The story of Zenzai Doji as a youth in searches for the teachings of the Buddha was first described in the Kegon Kyo Sutra in the 3rd century. On his fifty-three pilgrimages, he encountered fifty-five saints and sages, then ultimately attained spiritual enlightenment and became a bodhisattva. Zenzai Doji is often depicted as the Red Boy (Sudhana), an acolyte of Kannon Bosatsu (Guanyin Bodhisattva). An account of Sudhana is detailed in the classic Journey to the West.
The stance of this charming depiction of Zenzai Doji is lively and naturalistic, he is dressed in scholar garments seated by a rock, whose eyes gazed downward studying with a sutra scroll in hands, eyes and brows are fine and expressive, facial features are realistically represented to be an individualistic portraiture of the youthful immortal, pose in a distinctive composition with fleshiness and movements, in fluid contours the figure is rendered to perfection without any of the decorative patterns.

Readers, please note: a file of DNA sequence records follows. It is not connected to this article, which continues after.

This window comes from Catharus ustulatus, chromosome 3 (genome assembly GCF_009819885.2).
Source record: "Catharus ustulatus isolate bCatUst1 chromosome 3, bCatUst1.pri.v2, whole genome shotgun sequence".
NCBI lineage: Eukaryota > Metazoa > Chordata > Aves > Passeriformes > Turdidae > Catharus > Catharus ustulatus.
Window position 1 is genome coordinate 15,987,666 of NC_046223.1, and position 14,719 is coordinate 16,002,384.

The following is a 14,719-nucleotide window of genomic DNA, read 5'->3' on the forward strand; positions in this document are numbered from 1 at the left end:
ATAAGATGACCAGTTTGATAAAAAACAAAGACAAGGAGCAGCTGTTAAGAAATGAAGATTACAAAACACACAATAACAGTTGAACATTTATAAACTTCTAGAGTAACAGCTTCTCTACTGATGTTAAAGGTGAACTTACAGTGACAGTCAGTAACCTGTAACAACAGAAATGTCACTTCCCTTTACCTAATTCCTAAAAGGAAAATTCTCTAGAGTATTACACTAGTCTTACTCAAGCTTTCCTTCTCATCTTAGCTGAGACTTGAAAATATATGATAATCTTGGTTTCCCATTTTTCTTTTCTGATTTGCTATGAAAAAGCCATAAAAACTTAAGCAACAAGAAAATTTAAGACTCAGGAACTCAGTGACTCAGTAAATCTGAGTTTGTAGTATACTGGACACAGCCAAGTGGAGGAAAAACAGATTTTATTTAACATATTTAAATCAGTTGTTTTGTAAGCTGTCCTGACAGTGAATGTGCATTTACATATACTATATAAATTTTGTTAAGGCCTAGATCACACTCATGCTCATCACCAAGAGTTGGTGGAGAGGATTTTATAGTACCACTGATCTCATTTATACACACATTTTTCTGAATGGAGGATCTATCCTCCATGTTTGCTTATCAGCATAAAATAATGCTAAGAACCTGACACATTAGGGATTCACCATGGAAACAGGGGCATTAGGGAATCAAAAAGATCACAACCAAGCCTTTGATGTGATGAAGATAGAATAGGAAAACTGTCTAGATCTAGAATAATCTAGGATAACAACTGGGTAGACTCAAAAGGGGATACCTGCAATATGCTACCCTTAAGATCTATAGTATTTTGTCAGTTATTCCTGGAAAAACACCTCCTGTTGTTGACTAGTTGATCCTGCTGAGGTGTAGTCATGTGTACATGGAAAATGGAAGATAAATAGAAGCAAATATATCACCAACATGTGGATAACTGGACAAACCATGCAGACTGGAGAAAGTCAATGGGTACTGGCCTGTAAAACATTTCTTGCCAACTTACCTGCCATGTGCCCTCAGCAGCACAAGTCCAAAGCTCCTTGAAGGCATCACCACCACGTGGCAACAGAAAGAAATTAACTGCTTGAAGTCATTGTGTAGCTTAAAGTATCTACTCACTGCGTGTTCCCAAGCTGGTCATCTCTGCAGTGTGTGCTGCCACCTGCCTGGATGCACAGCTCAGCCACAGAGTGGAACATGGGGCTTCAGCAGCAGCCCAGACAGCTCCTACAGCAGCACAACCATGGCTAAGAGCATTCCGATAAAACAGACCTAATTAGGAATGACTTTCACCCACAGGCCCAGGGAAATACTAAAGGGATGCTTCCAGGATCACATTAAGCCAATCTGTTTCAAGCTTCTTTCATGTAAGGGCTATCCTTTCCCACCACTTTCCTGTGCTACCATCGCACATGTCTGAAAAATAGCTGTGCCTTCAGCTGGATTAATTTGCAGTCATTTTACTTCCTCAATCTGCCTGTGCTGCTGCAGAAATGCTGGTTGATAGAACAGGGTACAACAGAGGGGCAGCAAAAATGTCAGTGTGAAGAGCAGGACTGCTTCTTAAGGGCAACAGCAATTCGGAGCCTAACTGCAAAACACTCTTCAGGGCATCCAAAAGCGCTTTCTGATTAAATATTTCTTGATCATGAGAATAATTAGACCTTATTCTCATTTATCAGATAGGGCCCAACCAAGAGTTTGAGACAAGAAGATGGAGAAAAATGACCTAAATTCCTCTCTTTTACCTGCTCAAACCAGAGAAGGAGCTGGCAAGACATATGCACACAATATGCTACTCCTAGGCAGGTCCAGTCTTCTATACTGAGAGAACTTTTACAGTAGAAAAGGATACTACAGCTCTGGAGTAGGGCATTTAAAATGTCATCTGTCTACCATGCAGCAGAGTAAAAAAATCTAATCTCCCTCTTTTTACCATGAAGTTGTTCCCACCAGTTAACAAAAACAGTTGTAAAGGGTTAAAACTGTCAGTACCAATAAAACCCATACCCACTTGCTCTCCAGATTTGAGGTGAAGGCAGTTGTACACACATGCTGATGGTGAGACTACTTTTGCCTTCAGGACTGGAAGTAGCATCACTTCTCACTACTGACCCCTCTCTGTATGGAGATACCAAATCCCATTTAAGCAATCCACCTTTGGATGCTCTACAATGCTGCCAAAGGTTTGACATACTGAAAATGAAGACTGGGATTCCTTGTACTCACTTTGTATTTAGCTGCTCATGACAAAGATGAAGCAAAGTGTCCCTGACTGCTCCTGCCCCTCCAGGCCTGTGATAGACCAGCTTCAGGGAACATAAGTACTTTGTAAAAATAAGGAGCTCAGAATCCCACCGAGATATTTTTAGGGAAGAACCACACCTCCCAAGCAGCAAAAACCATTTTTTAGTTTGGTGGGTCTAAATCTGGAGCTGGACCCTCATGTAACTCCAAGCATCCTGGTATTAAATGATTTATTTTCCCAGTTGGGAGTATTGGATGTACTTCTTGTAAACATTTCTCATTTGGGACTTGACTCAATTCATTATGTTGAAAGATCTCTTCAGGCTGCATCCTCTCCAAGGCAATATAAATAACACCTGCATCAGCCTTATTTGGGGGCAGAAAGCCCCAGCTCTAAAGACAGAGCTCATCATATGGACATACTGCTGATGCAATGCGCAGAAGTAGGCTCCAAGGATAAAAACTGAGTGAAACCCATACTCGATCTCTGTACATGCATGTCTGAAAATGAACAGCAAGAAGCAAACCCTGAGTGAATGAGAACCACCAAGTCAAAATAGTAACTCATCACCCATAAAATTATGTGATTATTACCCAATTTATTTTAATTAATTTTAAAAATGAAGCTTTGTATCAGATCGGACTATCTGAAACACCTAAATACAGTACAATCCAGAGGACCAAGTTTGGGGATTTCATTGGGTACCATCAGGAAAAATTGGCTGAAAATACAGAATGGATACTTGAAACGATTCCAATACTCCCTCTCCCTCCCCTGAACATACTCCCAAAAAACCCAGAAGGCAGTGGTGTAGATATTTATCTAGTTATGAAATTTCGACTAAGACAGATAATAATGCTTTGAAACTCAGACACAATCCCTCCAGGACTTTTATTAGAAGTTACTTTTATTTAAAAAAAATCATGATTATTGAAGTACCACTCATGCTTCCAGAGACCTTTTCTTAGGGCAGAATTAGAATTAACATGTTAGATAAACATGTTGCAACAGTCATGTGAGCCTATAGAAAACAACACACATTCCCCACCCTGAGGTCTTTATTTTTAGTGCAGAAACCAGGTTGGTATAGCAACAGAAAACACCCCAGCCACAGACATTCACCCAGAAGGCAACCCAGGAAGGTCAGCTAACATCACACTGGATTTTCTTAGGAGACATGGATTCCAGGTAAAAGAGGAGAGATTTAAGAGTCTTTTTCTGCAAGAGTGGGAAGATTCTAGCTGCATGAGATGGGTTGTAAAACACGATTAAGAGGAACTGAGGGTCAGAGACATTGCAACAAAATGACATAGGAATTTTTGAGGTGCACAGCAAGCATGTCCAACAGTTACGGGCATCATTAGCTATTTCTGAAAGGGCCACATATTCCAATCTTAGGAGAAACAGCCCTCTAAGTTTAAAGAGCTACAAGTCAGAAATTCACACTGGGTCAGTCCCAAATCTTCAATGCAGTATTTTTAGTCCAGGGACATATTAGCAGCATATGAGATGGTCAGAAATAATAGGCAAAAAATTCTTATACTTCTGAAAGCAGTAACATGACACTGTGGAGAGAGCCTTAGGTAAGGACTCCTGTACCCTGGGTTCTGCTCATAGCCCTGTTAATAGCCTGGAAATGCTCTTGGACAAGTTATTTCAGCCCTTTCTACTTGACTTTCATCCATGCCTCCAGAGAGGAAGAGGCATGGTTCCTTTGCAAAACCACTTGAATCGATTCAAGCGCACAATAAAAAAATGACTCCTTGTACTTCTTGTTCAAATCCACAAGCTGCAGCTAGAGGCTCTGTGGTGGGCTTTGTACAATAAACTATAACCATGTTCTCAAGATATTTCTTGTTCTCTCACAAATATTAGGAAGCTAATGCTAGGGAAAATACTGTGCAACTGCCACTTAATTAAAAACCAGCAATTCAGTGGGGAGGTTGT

In its present state, the bronze shows a few small patches of hardened corrosion, particularly around the back and indented areas, a partial surface of burgundy red lacquer has faded into gray. Whereas the frontal figure has an original patina varies from bronze color to tint of lacquer red, with dusty incrustation remains on the surface throughout, the aged figure was likely excavated from below ground at one point. It’s also possible that a small koro was once above the rock to his right. Otherwise this impressive statue is remaining in fair and good condition.